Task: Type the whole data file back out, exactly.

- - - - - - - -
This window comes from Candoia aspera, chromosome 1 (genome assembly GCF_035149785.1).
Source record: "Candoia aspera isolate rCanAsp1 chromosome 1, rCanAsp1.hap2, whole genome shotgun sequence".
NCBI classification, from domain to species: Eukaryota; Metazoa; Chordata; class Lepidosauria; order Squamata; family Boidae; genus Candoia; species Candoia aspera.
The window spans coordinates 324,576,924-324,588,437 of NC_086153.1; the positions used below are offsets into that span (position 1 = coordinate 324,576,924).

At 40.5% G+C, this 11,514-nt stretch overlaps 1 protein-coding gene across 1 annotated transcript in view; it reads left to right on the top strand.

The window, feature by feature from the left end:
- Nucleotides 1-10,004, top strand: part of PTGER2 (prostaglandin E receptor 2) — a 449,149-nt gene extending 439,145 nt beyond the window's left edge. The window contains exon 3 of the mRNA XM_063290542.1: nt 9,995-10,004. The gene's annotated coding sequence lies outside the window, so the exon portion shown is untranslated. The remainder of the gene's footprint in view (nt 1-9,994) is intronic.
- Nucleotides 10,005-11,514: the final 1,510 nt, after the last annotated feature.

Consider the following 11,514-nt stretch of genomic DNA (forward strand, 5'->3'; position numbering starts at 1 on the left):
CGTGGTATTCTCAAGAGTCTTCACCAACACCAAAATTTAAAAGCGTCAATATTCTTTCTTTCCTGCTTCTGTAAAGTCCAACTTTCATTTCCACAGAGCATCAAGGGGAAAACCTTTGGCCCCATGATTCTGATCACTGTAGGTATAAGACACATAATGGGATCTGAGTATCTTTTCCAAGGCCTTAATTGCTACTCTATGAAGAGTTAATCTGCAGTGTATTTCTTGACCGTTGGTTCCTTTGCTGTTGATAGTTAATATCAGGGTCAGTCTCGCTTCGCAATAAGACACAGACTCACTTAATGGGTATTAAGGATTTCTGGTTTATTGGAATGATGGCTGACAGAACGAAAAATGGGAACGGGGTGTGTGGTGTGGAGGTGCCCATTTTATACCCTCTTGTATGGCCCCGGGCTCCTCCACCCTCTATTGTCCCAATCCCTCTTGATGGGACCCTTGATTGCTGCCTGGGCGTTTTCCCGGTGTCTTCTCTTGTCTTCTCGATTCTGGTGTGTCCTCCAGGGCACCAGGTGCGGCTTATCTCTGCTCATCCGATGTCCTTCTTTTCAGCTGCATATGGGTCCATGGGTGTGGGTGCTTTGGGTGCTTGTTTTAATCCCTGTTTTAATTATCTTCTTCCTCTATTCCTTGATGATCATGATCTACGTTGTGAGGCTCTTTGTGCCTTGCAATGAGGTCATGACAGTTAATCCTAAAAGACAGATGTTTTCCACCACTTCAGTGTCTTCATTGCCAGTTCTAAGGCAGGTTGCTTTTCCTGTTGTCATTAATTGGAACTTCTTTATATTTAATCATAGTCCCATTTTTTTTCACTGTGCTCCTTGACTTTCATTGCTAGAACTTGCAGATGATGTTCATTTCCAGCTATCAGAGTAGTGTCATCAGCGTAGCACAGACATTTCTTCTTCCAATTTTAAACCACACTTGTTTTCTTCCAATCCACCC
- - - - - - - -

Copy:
This window comes from Candoia aspera, chromosome 1 (genome assembly GCF_035149785.1).
Source record: "Candoia aspera isolate rCanAsp1 chromosome 1, rCanAsp1.hap2, whole genome shotgun sequence".
NCBI classification, from domain to species: Eukaryota; Metazoa; Chordata; class Lepidosauria; order Squamata; family Boidae; genus Candoia; species Candoia aspera.
The window spans coordinates 324,576,924-324,588,437 of NC_086153.1; the positions used below are offsets into that span (position 1 = coordinate 324,576,924).

At 40.5% G+C, this 11,514-nt stretch overlaps 1 protein-coding gene across 1 annotated transcript in view; it reads left to right on the top strand.

The window, feature by feature from the left end:
- Nucleotides 1-10,004, top strand: part of PTGER2 (prostaglandin E receptor 2) — a 449,149-nt gene extending 439,145 nt beyond the window's left edge. The window contains exon 3 of the mRNA XM_063290542.1: nt 9,995-10,004. The gene's annotated coding sequence lies outside the window, so the exon portion shown is untranslated. The remainder of the gene's footprint in view (nt 1-9,994) is intronic.
- Nucleotides 10,005-11,514: the final 1,510 nt, after the last annotated feature.

Consider the following 11,514-nt stretch of genomic DNA (forward strand, 5'->3'; position numbering starts at 1 on the left):
CGTGGTATTCTCAAGAGTCTTCACCAACACCAAAATTTAAAAGCGTCAATATTCTTTCTTTCCTGCTTCTGTAAAGTCCAACTTTCATTTCCACAGAGCATCAAGGGGAAAACCTTTGGCCCCATGATTCTGATCACTGTAGGTATAAGACACATAATGGGATCTGAGTATCTTTTCCAAGGCCTTAATTGCTACTCTATGAAGAGTTAATCTGCAGTGTATTTCTTGACCGTTGGTTCCTTTGCTGTTGATAGTTAATATCAGGGTCAGTCTCGCTTCGCAATAAGACACAGACTCACTTAATGGGTATTAAGGATTTCTGGTTTATTGGAATGATGGCTGACAGAACGAAAAATGGGAACGGGGTGTGTGGTGTGGAGGTGCCCATTTTATACCCTCTTGTATGGCCCCGGGCTCCTCCACCCTCTATTGTCCCAATCCCTCTTGATGGGACCCTTGATTGCTGCCTGGGCGTTTTCCCGGTGTCTTCTCTTGTCTTCTCGATTCTGGTGTGTCCTCCAGGGCACCAGGTGCGGCTTATCTCTGCTCATCCGATGTCCTTCTTTTCAGCTGCATATGGGTCCATGGGTGTGGGTGCTTTGGGTGCTTGTTTTAATCCCTGTTTTAATTATCTTCTTCCTCTATTCCTTGATGATCATGATCTACGTTGTGAGGCTCTTTGTGCCTTGCAATGAGGTCATGACAGTTAATCCTAAAAGACAGATGTTTTCCACCACTTCAGTGTCTTCATTGCCAGTTCTAAGGCAGGTTGCTTTTCCTGTTGTCATTAATTGGAACTTCTTTATATTTAATCATAGTCCCATTTTTTTTCACTGTGCTCCTTGACTTTCATTGCTAGAACTTGCAGATGATGTTCATTTCCAGCTATCAGAGTAGTGTCATCAGCGTAGCACAGACATTTCTTCTTCCAATTTTAAACCACACTTGTTTTCTTCCAATCCACCC